Debris fields, some reaching 70 miles long, are moving slowly across the Pacific in the clockwise rotating basin-scale subtropical oceanic gyre. The debris aggregations will take several years to come ashore along the U.S. and Canadian west coast, although some of the material will likely get entrained into the interior of the gyre in the North Pacific garbage patch. In the meantime, they pose a maritime navigation hazard that the U.S. Navy has been monitoring.
Colleagues at the University of Hawaii who have previously worked on characterizing the plastic garbage patch in the Pacific, seeded a model of the Pacific based on drifting buoy data to map the trajectory of the present debris field. Some of their results are described here. It will be important to track the composition of the debris and alert Pacific-going vessels about these data. By some estimates, 70,000-200,000 buildings were washed away from coastal Japan by the massive tsunami. Structures like houses would be expected to disintegrate somewhat in the passage across the Pacific, but boats and other items might make it across more or less intact.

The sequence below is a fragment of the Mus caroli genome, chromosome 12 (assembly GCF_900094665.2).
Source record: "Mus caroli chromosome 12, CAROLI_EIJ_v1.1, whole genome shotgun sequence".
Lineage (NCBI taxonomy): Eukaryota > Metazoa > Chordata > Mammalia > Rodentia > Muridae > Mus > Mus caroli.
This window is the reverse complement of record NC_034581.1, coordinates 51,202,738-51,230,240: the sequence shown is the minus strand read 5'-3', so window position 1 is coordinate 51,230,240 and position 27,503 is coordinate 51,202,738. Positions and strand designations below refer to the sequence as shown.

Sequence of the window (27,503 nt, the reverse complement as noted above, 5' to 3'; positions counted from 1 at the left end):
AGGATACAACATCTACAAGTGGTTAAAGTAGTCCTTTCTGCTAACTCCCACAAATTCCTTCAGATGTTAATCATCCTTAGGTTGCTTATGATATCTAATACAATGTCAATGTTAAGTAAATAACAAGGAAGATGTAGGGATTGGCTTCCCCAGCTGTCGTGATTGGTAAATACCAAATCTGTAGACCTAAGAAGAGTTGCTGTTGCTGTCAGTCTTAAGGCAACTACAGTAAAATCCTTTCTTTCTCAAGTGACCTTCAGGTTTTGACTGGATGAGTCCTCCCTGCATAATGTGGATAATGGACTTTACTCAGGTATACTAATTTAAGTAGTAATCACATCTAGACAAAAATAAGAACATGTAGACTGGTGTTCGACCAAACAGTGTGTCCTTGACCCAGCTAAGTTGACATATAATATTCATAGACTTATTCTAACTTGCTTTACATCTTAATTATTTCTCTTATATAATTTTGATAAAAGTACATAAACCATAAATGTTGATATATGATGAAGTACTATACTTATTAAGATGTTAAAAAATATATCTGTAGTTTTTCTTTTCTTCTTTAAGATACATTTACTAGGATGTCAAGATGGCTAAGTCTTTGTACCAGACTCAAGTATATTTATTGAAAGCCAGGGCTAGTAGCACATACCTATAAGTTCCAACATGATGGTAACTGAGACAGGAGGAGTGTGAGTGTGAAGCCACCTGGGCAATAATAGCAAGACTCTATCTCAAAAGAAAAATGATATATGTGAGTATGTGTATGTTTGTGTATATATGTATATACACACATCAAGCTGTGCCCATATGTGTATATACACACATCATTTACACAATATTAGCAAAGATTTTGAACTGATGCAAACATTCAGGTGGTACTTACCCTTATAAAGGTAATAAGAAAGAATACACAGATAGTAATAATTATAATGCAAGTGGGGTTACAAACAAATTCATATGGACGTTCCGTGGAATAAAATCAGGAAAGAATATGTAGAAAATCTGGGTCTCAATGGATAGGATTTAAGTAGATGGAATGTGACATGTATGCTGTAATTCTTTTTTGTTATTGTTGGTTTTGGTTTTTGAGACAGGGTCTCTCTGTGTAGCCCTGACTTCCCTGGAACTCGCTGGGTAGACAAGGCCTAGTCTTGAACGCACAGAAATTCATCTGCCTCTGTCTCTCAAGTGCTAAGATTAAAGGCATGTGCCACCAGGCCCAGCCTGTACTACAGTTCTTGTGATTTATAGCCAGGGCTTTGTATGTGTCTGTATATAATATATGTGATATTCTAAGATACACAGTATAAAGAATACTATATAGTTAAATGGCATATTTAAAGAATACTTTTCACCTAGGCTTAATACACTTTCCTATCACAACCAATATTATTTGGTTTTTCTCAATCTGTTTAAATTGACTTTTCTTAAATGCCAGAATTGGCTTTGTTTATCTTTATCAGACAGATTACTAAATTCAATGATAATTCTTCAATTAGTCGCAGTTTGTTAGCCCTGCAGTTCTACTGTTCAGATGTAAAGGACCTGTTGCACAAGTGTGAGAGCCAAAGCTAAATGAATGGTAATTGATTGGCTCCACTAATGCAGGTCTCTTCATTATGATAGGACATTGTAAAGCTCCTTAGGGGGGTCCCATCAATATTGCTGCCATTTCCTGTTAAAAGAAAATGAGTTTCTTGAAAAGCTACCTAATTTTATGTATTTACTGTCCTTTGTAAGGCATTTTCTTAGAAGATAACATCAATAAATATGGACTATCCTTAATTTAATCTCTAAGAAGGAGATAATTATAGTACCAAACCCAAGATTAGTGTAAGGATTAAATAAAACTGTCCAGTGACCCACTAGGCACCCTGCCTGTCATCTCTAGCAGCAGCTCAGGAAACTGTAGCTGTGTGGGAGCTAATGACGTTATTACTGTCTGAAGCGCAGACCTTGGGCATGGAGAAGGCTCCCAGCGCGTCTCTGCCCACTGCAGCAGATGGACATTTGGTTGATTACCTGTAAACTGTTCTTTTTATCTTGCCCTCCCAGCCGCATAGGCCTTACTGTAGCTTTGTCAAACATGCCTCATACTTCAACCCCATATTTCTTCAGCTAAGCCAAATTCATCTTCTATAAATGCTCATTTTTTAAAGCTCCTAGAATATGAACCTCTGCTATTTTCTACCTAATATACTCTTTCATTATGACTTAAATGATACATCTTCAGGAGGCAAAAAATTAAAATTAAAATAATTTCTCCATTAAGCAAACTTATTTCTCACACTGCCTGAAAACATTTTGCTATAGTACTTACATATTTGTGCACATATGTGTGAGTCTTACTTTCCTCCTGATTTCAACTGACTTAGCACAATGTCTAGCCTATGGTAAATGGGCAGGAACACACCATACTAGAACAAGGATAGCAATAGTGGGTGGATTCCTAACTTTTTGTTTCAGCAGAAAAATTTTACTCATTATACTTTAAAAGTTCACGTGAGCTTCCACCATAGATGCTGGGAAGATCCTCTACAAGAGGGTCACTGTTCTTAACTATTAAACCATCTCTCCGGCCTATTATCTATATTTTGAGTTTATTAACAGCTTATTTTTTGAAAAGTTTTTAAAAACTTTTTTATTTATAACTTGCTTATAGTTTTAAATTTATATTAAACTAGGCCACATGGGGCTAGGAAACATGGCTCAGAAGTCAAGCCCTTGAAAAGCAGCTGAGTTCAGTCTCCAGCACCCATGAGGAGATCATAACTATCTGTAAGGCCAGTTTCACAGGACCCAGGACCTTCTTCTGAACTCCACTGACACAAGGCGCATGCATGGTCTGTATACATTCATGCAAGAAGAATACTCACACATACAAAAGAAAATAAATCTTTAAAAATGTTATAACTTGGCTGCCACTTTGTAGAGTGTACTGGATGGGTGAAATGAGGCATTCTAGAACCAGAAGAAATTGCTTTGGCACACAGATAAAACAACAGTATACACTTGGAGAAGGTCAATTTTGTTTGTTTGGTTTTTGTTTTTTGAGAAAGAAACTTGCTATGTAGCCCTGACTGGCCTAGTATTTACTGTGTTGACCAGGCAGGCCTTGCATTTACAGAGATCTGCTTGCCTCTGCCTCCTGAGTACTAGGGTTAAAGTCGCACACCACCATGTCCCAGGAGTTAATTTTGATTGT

“It’s very challenging to move through these to consider these boats run on propellers and that these fishing nets or other debris can be dangerous to the vessels that are actually trying to do the work,” Ensign Vernon Dennis of the U.S. Navy’s 7th Fleet reported to ABC News. (Arresting video and photos in the ABC News report.)